I’ll be honest here, I’m kinda tired of writing about war — It took me something like 8 years to finish my dissertation (I was working full-time too..) — and that was 8 years thinking and writing about war — just war theory and all that… If you want to know what I think, you can read that stuff — or other posts here about the topic…
Instead, how about a bit about the ethics of war behind the Walking Dead?
A while back the hubby and I got into the Walking Dead — we’ve binge-watched it all, and have the current episodes automatically sent to us on Amazon — we’re fans.
The thing is, the Walking Dead brings up an interesting point about personhood, as well as stuff about war.
First of all, the personhood stuff — and personal identity… the obvious first thing is about the personhood of the “walkers” (zombies) — they don’t have intellectual capabilities, they don’t have emotions, they can’t reason, they don’t even actually sleep — or feel pain… they’re just brain-stems that keep moving until they don’t…
side note — when DO they actually stop naturally? Do they eventually run out of calories or something? Do their bodies disintegrate enough due to natural causes that they just stop being able to move — and, if they can’t feed — do they eventually just stop? You’d think that they’d run out of energy in some basic way…
If you’re someone who takes a basic biological function view of ‘personhood’ — you more or less have to conclude the walkers are human — and thus killing them is wrong…. or, is it — more on that later..
What’s interesting, from a personal identity point of view, is the actions of those still clearly living and human — the way in which their views of everything are shaped by the combination of their new physical surroundings, their prior lives, and the people they’re with on this adventure… These new and old circumstances lead them to make different decisions about how to treat others (more caution about strangers, more forgiveness for those they know and generally trust) — as well as some of the key components of their own identities… they’re no-longer police, teachers, etc — they’re fighters with particular skills and values to the group as a whole… some are healers, some are good at thinking about security, some are good at adapting to new circumstances, and some are bound by old values and experiences.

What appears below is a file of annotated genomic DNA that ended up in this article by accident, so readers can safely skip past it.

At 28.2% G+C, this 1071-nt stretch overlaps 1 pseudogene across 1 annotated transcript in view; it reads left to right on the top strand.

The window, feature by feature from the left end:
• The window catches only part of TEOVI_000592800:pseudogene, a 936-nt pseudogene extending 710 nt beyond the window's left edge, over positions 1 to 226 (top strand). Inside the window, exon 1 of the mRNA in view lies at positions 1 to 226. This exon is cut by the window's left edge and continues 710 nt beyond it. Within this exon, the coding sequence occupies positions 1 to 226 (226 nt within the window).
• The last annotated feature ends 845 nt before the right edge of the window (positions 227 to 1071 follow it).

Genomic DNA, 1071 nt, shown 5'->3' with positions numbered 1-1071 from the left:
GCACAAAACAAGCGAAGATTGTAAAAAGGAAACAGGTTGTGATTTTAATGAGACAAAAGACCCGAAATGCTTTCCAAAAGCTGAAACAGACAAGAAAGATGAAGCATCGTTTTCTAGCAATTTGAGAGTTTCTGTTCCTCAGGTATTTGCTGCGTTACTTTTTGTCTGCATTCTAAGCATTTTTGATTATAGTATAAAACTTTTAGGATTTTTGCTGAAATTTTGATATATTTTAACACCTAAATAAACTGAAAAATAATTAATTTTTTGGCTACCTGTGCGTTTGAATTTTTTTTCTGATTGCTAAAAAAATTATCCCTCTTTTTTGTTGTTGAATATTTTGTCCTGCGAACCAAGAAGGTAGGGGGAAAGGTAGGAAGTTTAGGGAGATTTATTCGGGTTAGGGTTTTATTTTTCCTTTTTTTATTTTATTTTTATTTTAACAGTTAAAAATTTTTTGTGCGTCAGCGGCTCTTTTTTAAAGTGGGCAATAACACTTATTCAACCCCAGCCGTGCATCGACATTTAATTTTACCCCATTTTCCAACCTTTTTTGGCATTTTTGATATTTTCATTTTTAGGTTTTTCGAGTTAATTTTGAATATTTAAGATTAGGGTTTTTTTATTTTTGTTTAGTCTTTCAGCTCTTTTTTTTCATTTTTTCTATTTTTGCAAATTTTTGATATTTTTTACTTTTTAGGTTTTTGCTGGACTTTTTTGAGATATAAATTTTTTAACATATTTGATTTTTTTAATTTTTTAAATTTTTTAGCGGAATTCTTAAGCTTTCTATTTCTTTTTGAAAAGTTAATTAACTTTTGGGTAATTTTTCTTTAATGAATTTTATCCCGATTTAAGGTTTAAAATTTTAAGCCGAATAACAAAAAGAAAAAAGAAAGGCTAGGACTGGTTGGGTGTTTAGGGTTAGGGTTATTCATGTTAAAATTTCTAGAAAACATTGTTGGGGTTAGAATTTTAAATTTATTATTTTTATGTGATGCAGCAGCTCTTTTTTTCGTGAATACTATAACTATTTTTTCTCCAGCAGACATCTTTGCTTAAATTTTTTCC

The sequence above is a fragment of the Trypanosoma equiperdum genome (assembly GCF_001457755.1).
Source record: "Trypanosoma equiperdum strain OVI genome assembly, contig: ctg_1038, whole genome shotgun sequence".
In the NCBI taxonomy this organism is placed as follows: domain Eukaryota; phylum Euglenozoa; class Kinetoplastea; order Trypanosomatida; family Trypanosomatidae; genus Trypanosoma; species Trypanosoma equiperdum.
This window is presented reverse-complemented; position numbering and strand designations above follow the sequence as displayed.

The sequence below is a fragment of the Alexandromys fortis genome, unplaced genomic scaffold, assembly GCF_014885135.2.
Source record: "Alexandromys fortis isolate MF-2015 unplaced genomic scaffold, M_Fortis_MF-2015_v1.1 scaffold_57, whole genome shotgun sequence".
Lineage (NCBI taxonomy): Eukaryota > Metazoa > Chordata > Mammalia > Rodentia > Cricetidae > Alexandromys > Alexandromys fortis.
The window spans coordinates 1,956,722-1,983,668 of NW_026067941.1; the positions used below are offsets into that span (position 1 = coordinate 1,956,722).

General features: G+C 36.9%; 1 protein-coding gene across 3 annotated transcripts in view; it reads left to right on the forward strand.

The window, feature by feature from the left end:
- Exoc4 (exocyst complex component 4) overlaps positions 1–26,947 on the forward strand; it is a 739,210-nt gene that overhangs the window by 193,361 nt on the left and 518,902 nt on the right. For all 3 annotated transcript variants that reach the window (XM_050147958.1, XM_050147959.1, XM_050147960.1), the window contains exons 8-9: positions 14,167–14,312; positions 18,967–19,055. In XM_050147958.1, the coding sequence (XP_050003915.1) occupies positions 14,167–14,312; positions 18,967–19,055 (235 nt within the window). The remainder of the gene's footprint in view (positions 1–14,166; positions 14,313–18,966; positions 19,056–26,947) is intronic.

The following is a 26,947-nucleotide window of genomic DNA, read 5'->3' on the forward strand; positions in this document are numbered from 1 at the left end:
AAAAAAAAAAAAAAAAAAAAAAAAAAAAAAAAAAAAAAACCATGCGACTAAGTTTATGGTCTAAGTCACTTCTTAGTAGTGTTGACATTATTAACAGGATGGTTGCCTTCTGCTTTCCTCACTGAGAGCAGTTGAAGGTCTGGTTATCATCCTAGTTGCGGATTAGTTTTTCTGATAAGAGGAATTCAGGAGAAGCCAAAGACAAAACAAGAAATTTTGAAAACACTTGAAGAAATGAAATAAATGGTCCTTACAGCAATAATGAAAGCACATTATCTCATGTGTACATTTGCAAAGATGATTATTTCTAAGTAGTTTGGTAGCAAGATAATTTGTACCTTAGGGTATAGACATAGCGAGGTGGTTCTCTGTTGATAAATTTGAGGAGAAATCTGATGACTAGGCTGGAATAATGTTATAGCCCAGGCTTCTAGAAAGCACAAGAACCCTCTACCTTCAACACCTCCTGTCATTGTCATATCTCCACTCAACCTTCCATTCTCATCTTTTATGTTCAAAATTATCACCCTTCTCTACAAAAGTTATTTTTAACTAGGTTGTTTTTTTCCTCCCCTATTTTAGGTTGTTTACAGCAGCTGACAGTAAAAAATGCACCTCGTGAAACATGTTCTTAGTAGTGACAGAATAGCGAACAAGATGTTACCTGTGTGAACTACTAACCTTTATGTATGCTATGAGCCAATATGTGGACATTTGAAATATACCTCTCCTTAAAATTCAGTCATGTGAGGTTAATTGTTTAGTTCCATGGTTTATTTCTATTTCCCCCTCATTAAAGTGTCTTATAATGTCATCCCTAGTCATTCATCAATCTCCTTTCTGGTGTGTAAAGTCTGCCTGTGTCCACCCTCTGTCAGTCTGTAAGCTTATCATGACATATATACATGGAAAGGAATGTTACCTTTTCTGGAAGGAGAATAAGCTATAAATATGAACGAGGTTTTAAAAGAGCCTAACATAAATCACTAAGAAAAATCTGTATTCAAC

In terms of war — and the ethics of the use of violence — it seems that the living people in the Walking Dead are in a permanent state of Supreme Emergency (see chapter 5 of my dissertation for more details on that). Their very society is under constant threat, both from the walkers and from other people who would take their resources OR kill them preemtively… either way, in a Supreme Emergency, more or less anything goes because self-defense is a primary value.
The trouble with the personhood = biological function (like many anti-abortion arguments assume) — is exactly this… what if that biological being you consider a person is trying to harm you? Don’t you have a right to defend yourself? Right there, the ‘life of the mother’ exceptions to anti-abortion stances go away.
But, let’s go further — when a character on the Walking Dead chooses to kill a walker when that walker isn’t posing an immediate threat to the life of the person doing the killing, or their group — but, could potentially pose a threat — none of us think that’s really wrong… but an abortion on the same grounds isn’t ok… why not? At the early stages of fetal development, the fetus has even fewer characteristics of a person than does a walker… but they do share basic biological functions — and, if those biological functions are all it takes to make something a person, both the fetus and the walker ARE persons.
So — I bet you didn’t see that coming — frankly, neither did I… 🙂 .